How to make log files cool

This Management Console really is a great demonstration of how to use Web 2.0 (a phrase we hate) features to real advantage. It offers you all the features of a desktop-based application inside the browser window, it’s responsive and intuitive, and it doesn’t use unnecessary bells and whistles to get the job done. Over the past few months, we’ve been running into more and more web applications that seem to favour form over substance, so it’s great to see one that just works. (Incidentally, if you’re interested in Amazon EC2 but have been put off it because you run Windows-based rather than Unix-based servers, your pleas have been answered since you can now instantiate Windows servers too.)

How to make log files cool

Meanwhile, at MySQL…

Regular readers will also know that we’re great fans of MySQL, so we were sad to see a storm blow up recently after comments by Michael “Monty” Widenius on his blog Monty Says ( Monty is one of the founders of MySQL, who stayed on as its CTO after Sun bought the company in 2008.

His controversial comments related to the fact that MySQL 5.1, after more than a year in “release candidate” status, was finally officially released at the end of last year, and his criticism is that the software shouldn’t have received General Availability (GA) status at that time, since it still had too many outstanding bugs. His post is a long one, but it seems to boil down to dissatisfaction with the way Sun/MySQL’s management decides when a new version should be released. He feels that this decision should be based on fixing all (or most) of the bugs first, while Sun wants to establish and hit a timeline even if there are still open bugs at that time.

Obviously, this is a complex issue, and naturally lots of people have weighed into the scrap. Even the senior vice president of Sun’s database group joined the discussion and, perhaps surprisingly, he defended Widenius, saying that such criticism even from insiders is “part of being an open-source company”.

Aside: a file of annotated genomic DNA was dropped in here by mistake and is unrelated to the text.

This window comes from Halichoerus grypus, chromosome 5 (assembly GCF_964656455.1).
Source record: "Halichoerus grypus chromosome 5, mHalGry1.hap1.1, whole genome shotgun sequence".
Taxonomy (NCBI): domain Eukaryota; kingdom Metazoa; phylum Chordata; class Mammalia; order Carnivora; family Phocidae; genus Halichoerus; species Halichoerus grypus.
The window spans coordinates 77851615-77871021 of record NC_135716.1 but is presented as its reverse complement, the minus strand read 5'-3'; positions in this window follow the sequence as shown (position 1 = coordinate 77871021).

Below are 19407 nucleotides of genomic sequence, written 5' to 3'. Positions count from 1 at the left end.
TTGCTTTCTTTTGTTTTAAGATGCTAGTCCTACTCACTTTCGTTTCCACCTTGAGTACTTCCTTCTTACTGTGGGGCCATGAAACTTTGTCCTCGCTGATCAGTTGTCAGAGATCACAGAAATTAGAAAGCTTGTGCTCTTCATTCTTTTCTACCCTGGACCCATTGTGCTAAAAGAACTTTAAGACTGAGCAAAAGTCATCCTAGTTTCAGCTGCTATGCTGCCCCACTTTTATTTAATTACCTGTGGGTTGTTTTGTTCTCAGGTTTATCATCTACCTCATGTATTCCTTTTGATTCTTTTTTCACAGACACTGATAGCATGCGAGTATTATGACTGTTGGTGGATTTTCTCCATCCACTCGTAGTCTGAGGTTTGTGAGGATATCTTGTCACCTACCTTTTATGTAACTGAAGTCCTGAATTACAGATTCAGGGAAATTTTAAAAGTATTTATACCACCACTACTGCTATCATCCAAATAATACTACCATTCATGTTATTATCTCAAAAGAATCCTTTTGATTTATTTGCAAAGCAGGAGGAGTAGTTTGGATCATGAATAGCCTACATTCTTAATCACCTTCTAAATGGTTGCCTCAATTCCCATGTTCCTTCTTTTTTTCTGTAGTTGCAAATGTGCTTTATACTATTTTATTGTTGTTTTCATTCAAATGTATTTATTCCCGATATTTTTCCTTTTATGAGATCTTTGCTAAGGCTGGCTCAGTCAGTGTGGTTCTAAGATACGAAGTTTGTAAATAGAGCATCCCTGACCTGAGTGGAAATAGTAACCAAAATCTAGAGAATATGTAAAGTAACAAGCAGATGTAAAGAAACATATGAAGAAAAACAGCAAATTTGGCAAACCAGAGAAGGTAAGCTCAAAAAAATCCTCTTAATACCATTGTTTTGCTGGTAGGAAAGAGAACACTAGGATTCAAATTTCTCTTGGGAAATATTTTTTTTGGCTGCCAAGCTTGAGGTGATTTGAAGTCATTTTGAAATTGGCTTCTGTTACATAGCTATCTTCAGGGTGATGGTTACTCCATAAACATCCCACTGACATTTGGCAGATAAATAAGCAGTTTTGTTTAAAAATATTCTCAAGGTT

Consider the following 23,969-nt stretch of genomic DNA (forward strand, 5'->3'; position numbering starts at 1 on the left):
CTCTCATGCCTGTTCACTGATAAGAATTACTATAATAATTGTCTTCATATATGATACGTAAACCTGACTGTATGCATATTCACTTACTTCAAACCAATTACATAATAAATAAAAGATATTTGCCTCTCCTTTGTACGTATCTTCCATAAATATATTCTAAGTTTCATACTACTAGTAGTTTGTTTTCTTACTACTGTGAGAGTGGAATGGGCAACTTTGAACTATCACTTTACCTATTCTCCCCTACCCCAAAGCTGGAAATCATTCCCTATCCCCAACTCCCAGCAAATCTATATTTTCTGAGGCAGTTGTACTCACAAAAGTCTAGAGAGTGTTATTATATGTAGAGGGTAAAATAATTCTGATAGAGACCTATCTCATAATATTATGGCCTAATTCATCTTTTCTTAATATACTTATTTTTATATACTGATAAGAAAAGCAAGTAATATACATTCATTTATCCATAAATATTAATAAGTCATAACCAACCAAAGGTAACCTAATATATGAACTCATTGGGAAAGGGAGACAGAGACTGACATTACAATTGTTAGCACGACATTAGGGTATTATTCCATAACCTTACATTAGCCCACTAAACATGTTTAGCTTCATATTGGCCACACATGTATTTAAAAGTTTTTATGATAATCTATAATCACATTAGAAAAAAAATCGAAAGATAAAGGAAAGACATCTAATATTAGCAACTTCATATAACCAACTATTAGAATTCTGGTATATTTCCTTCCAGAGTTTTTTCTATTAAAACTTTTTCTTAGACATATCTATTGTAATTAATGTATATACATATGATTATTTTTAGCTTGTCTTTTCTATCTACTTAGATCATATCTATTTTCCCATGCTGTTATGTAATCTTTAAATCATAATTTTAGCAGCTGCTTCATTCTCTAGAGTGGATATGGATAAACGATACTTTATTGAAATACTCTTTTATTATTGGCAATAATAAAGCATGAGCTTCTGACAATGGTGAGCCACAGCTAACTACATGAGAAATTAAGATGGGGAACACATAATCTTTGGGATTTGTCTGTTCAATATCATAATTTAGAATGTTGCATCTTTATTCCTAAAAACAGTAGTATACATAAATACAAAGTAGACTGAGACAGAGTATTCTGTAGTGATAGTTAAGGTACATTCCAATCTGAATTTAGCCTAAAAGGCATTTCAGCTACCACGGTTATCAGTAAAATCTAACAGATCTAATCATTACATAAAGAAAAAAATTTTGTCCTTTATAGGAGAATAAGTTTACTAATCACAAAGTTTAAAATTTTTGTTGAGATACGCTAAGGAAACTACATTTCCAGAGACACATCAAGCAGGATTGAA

Meanwhile, others within Sun have said that the release of 5.1 was perfectly sensible, and that all complex software has bugs – indeed, many software developers release versions with known existing bugs. It’s simply that since MySQL 5.1 had been available in wide release as a beta for more than a year, so more people had a chance to test it and find those bugs than would be the case with a closed-source program.

Ultimately, whether you upgrade to version 5.1 or not depends on whether you’re experiencing problems with your current version 5 installation, since 5.1 fixes a lot of outstanding version 5 bugs, and whether you want to use the new features of 5.1 such as data partitioning (the ability to store different parts of a table on different file systems) and event scheduling (potentially useful – the ability to run a task at a specified time or after a specified interval, like Unix’s cron). We’ve been experimenting with MySQL 5.1 for some time and have had no major problems, but of course your mileage may vary, and we’d certainly recommend thorough testing before upgrading. But then that’s always good advice.

Drizzle, out of MySQLMeanwhile, a project we’re watching with a great deal of interest is Drizzle. This is in effect a very stripped-down version of MySQL, designed specifically for websites and other Cloud computing applications, which is being developed by various people including MySQL and Sun employees – and is of course open source.

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